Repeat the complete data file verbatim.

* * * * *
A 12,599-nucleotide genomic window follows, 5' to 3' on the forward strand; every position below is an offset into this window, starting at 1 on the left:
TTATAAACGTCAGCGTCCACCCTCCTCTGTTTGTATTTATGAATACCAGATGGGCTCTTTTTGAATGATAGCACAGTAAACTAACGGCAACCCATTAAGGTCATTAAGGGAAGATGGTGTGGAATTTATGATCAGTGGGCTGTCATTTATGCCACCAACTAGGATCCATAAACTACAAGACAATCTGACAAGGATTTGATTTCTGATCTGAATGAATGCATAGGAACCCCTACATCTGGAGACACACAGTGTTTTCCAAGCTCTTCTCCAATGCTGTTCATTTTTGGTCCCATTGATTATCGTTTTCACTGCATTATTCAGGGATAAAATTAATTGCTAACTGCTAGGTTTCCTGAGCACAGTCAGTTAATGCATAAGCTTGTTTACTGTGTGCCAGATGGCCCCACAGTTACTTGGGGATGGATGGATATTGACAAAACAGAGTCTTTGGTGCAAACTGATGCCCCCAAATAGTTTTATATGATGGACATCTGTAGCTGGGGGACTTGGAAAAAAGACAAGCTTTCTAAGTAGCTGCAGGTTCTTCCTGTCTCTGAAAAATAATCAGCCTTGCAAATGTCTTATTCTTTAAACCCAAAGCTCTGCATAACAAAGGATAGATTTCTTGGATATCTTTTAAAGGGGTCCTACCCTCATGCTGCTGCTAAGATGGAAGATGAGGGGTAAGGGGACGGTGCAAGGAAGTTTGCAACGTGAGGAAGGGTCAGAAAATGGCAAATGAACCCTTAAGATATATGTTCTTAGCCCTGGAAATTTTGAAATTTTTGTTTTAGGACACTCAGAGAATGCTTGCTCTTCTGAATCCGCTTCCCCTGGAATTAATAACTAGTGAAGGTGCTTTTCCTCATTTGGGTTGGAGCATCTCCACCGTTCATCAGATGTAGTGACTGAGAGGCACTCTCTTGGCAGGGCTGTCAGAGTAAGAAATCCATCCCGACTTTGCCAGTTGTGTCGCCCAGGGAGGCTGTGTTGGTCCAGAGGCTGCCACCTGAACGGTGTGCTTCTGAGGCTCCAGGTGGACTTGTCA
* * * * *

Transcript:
A 12,599-nucleotide genomic window follows, 5' to 3' on the forward strand; every position below is an offset into this window, starting at 1 on the left:
TTATAAACGTCAGCGTCCACCCTCCTCTGTTTGTATTTATGAATACCAGATGGGCTCTTTTTGAATGATAGCACAGTAAACTAACGGCAACCCATTAAGGTCATTAAGGGAAGATGGTGTGGAATTTATGATCAGTGGGCTGTCATTTATGCCACCAACTAGGATCCATAAACTACAAGACAATCTGACAAGGATTTGATTTCTGATCTGAATGAATGCATAGGAACCCCTACATCTGGAGACACACAGTGTTTTCCAAGCTCTTCTCCAATGCTGTTCATTTTTGGTCCCATTGATTATCGTTTTCACTGCATTATTCAGGGATAAAATTAATTGCTAACTGCTAGGTTTCCTGAGCACAGTCAGTTAATGCATAAGCTTGTTTACTGTGTGCCAGATGGCCCCACAGTTACTTGGGGATGGATGGATATTGACAAAACAGAGTCTTTGGTGCAAACTGATGCCCCCAAATAGTTTTATATGATGGACATCTGTAGCTGGGGGACTTGGAAAAAAGACAAGCTTTCTAAGTAGCTGCAGGTTCTTCCTGTCTCTGAAAAATAATCAGCCTTGCAAATGTCTTATTCTTTAAACCCAAAGCTCTGCATAACAAAGGATAGATTTCTTGGATATCTTTTAAAGGGGTCCTACCCTCATGCTGCTGCTAAGATGGAAGATGAGGGGTAAGGGGACGGTGCAAGGAAGTTTGCAACGTGAGGAAGGGTCAGAAAATGGCAAATGAACCCTTAAGATATATGTTCTTAGCCCTGGAAATTTTGAAATTTTTGTTTTAGGACACTCAGAGAATGCTTGCTCTTCTGAATCCGCTTCCCCTGGAATTAATAACTAGTGAAGGTGCTTTTCCTCATTTGGGTTGGAGCATCTCCACCGTTCATCAGATGTAGTGACTGAGAGGCACTCTCTTGGCAGGGCTGTCAGAGTAAGAAATCCATCCCGACTTTGCCAGTTGTGTCGCCCAGGGAGGCTGTGTTGGTCCAGAGGCTGCCACCTGAACGGTGTGCTTCTGAGGCTCCAGGTGGACTTGTCA